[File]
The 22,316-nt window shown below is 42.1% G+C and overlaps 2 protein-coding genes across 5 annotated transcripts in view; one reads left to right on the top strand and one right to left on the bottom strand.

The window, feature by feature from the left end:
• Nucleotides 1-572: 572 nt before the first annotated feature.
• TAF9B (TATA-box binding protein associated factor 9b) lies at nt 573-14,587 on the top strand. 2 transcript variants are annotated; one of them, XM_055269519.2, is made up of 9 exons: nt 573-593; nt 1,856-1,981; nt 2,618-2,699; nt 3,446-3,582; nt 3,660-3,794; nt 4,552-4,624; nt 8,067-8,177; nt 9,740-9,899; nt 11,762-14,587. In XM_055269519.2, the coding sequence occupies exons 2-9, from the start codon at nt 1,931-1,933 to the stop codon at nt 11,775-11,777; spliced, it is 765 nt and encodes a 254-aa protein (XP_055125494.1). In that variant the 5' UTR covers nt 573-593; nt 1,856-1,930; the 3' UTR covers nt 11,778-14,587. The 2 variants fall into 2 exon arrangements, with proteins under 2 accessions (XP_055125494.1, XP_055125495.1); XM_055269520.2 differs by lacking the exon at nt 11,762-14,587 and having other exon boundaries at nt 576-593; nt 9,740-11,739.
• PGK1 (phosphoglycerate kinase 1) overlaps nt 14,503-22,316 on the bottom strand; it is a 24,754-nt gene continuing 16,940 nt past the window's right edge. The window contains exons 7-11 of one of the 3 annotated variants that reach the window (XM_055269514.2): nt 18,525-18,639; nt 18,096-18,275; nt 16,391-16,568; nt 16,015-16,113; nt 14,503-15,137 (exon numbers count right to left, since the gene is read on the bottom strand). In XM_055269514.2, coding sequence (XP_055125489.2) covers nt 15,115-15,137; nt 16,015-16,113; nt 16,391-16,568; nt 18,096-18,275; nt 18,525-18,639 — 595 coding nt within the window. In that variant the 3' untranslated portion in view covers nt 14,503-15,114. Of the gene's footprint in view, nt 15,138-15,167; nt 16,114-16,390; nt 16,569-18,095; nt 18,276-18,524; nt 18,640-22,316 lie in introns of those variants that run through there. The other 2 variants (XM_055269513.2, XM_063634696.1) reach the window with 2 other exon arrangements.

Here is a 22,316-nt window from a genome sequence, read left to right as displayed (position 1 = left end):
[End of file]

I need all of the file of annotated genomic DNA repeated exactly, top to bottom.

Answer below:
The 22,316-nt window shown below is 42.1% G+C and overlaps 2 protein-coding genes across 5 annotated transcripts in view; one reads left to right on the top strand and one right to left on the bottom strand.

The window, feature by feature from the left end:
• Nucleotides 1-572: 572 nt before the first annotated feature.
• TAF9B (TATA-box binding protein associated factor 9b) lies at nt 573-14,587 on the top strand. 2 transcript variants are annotated; one of them, XM_055269519.2, is made up of 9 exons: nt 573-593; nt 1,856-1,981; nt 2,618-2,699; nt 3,446-3,582; nt 3,660-3,794; nt 4,552-4,624; nt 8,067-8,177; nt 9,740-9,899; nt 11,762-14,587. In XM_055269519.2, the coding sequence occupies exons 2-9, from the start codon at nt 1,931-1,933 to the stop codon at nt 11,775-11,777; spliced, it is 765 nt and encodes a 254-aa protein (XP_055125494.1). In that variant the 5' UTR covers nt 573-593; nt 1,856-1,930; the 3' UTR covers nt 11,778-14,587. The 2 variants fall into 2 exon arrangements, with proteins under 2 accessions (XP_055125494.1, XP_055125495.1); XM_055269520.2 differs by lacking the exon at nt 11,762-14,587 and having other exon boundaries at nt 576-593; nt 9,740-11,739.
• PGK1 (phosphoglycerate kinase 1) overlaps nt 14,503-22,316 on the bottom strand; it is a 24,754-nt gene continuing 16,940 nt past the window's right edge. The window contains exons 7-11 of one of the 3 annotated variants that reach the window (XM_055269514.2): nt 18,525-18,639; nt 18,096-18,275; nt 16,391-16,568; nt 16,015-16,113; nt 14,503-15,137 (exon numbers count right to left, since the gene is read on the bottom strand). In XM_055269514.2, coding sequence (XP_055125489.2) covers nt 15,115-15,137; nt 16,015-16,113; nt 16,391-16,568; nt 18,096-18,275; nt 18,525-18,639 — 595 coding nt within the window. In that variant the 3' untranslated portion in view covers nt 14,503-15,114. Of the gene's footprint in view, nt 15,138-15,167; nt 16,114-16,390; nt 16,569-18,095; nt 18,276-18,524; nt 18,640-22,316 lie in introns of those variants that run through there. The other 2 variants (XM_055269513.2, XM_063634696.1) reach the window with 2 other exon arrangements.

Here is a 22,316-nt window from a genome sequence, read left to right as displayed (position 1 = left end):